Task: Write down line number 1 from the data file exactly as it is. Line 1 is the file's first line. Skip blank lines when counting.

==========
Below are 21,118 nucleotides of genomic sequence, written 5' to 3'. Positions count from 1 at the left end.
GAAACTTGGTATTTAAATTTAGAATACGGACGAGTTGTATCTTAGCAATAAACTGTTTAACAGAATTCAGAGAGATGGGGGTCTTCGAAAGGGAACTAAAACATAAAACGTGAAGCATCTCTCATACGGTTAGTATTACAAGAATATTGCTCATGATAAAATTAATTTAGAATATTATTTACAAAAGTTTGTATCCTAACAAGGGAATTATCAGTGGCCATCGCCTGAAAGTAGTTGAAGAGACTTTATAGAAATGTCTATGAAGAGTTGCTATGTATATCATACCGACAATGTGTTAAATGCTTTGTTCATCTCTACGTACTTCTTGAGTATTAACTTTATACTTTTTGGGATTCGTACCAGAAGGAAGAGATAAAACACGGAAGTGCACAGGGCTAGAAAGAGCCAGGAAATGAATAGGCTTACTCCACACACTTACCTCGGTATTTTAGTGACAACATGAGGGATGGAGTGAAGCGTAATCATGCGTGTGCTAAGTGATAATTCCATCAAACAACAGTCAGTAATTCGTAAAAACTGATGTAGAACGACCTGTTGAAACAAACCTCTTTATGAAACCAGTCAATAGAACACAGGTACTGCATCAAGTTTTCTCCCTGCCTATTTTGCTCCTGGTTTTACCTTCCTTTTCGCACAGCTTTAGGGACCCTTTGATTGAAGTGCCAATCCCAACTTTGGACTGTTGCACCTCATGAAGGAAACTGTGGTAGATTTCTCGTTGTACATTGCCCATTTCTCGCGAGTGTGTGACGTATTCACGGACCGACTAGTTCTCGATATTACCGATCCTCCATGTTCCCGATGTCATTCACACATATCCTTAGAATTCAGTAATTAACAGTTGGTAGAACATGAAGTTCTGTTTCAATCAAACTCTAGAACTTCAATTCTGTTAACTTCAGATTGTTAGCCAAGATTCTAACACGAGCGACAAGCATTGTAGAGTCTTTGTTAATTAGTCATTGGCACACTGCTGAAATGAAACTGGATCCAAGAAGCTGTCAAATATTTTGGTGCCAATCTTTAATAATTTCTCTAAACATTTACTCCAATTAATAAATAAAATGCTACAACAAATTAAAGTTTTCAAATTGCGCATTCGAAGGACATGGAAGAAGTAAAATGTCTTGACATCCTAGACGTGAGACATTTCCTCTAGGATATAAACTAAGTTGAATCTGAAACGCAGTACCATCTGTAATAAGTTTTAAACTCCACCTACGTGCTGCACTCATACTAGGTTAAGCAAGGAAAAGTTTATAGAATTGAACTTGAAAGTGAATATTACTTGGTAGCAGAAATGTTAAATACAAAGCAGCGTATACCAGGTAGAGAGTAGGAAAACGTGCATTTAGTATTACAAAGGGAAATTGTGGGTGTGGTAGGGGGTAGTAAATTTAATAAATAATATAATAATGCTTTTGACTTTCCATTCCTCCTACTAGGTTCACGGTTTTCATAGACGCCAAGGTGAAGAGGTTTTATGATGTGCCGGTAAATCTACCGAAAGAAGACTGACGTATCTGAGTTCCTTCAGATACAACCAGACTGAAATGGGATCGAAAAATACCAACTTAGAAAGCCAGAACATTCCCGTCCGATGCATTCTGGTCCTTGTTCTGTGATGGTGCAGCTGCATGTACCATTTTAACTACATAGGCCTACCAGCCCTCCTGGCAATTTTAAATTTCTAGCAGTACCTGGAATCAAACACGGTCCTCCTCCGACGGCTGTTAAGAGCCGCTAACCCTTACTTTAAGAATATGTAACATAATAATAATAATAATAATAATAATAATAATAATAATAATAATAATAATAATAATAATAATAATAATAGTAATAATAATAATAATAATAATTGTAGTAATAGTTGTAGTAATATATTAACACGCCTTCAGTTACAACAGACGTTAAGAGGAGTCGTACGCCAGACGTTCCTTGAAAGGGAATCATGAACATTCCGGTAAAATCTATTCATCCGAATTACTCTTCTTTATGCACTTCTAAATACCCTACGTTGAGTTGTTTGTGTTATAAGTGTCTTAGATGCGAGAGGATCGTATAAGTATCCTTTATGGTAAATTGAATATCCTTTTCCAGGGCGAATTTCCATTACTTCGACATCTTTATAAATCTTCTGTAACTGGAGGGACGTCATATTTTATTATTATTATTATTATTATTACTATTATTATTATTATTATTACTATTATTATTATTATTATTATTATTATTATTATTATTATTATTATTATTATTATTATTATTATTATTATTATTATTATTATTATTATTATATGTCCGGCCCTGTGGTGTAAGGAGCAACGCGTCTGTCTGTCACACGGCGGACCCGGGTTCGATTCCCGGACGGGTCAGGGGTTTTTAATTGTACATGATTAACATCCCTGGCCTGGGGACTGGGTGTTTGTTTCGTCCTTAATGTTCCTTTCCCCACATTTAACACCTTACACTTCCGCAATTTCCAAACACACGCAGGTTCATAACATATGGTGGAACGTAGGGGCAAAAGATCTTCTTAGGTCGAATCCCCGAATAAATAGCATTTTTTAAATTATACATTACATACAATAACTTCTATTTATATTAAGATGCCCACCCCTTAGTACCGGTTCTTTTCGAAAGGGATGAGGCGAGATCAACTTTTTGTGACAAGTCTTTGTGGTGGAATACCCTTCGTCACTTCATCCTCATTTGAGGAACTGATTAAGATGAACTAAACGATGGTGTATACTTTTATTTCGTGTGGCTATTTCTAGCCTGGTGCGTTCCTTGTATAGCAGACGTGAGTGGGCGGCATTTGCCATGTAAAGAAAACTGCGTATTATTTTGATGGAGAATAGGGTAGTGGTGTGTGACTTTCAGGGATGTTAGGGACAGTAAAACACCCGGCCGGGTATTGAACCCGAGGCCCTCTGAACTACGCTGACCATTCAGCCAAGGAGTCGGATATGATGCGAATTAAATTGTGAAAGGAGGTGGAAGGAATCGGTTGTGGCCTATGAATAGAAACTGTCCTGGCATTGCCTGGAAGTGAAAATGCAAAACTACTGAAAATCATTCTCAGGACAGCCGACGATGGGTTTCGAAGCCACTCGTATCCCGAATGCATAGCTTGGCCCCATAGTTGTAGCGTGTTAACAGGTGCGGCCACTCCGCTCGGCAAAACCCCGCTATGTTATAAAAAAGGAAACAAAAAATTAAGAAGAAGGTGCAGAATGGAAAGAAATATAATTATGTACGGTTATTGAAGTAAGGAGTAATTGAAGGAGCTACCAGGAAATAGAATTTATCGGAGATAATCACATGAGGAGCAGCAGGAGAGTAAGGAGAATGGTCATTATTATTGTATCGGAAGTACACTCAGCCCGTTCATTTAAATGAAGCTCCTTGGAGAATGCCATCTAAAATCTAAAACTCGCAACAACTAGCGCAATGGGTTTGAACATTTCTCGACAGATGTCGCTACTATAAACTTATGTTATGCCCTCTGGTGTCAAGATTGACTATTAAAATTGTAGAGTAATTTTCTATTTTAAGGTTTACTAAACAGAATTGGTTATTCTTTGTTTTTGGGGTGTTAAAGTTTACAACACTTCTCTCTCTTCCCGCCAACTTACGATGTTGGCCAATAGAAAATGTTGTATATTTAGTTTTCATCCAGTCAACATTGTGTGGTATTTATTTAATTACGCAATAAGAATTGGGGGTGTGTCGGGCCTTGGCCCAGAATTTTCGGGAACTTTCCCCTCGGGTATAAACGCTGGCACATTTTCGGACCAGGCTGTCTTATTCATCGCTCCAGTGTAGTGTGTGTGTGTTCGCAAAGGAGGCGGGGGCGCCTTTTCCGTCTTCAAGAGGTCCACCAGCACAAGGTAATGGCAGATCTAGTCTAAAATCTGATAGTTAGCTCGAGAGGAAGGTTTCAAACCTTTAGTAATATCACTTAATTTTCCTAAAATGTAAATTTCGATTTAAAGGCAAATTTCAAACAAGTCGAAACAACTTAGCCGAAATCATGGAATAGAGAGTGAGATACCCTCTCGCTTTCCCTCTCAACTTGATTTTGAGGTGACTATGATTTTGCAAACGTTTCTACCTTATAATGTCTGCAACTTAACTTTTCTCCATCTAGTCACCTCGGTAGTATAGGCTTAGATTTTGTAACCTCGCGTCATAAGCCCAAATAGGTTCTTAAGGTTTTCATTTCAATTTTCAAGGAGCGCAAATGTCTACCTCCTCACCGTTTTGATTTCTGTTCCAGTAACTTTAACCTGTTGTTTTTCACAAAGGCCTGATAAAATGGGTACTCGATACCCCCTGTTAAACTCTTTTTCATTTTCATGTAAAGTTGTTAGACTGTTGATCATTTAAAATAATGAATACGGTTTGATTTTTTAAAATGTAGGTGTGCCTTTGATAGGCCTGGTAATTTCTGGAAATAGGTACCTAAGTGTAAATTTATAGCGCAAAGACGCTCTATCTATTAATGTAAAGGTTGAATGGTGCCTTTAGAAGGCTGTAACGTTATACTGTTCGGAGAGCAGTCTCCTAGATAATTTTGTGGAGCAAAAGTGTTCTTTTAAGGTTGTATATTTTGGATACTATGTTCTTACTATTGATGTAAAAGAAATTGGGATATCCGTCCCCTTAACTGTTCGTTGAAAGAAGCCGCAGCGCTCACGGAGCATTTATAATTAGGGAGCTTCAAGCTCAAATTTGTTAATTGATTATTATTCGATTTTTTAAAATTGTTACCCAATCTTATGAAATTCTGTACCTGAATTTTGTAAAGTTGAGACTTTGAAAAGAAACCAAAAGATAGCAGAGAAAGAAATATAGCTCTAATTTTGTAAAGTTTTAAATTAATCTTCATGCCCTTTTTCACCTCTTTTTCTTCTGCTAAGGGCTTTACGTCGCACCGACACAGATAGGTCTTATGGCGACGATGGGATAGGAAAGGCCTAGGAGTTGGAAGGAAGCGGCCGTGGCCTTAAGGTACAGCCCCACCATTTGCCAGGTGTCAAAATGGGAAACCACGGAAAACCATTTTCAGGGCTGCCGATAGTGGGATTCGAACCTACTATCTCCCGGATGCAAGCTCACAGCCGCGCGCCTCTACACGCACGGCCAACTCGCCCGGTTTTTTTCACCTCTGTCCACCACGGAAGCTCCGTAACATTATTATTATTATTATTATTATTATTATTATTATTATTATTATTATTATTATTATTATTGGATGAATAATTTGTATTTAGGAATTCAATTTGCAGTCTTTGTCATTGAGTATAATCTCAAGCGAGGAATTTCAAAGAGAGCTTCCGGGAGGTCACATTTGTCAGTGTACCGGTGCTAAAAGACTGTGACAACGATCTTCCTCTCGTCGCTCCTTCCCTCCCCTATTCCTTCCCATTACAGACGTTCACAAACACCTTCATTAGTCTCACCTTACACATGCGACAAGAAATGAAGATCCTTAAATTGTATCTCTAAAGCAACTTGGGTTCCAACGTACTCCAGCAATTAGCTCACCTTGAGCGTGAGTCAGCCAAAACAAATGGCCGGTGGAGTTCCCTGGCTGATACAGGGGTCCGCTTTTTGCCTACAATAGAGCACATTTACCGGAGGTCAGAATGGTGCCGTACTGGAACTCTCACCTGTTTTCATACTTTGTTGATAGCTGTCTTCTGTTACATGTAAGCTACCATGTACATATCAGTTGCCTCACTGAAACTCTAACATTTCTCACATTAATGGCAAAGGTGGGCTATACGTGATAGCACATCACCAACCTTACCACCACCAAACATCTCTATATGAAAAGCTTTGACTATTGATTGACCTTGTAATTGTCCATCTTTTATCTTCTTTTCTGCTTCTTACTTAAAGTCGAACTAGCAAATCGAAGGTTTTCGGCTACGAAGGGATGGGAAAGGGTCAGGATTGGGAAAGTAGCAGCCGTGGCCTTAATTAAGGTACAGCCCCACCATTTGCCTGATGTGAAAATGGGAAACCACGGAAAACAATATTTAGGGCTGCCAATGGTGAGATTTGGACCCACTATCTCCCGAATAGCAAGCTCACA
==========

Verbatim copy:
Below are 21,118 nucleotides of genomic sequence, written 5' to 3'. Positions count from 1 at the left end.